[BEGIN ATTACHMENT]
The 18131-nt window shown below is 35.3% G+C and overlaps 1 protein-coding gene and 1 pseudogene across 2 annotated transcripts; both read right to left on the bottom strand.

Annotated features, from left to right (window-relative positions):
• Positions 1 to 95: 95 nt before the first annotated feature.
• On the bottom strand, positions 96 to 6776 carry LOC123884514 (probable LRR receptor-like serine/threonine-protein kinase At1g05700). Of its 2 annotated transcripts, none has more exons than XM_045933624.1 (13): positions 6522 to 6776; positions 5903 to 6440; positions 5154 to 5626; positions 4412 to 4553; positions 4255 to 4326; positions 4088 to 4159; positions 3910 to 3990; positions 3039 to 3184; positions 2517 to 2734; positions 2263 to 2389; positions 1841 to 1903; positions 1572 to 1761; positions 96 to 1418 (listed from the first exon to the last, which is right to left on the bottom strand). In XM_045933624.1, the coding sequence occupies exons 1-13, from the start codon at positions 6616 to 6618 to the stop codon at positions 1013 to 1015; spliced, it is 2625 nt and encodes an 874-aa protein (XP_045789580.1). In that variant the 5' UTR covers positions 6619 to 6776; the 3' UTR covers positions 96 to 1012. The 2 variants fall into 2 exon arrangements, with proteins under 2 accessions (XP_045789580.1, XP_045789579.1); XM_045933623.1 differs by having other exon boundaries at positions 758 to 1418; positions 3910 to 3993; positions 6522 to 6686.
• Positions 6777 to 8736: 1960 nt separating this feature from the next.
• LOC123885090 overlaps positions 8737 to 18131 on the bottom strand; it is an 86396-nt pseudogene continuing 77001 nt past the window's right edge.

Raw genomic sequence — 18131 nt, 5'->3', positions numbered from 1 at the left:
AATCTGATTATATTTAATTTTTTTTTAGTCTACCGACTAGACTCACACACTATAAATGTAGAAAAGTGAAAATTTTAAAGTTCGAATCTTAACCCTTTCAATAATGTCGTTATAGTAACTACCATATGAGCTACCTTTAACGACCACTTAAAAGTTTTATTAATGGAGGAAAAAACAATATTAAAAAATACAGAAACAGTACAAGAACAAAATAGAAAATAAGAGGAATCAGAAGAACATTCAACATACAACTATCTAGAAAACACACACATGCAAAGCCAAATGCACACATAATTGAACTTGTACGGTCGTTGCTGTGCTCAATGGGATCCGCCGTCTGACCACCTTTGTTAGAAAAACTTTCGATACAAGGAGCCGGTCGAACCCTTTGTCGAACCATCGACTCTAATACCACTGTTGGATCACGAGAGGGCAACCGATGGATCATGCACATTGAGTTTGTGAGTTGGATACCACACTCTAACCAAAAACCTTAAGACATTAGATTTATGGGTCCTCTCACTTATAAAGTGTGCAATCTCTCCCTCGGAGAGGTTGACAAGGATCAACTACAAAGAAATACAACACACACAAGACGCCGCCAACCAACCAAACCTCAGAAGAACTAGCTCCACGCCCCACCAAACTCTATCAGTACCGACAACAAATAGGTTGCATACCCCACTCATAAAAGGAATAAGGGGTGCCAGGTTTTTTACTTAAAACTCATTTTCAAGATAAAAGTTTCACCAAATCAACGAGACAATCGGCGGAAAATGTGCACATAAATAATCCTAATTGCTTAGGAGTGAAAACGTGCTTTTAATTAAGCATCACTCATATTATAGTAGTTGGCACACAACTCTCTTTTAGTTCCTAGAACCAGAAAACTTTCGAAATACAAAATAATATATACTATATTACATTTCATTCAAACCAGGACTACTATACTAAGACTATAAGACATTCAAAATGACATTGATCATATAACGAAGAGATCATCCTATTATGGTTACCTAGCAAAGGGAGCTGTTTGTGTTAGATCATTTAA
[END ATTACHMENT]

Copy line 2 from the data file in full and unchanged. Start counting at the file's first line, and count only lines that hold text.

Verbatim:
Annotated features, from left to right (window-relative positions):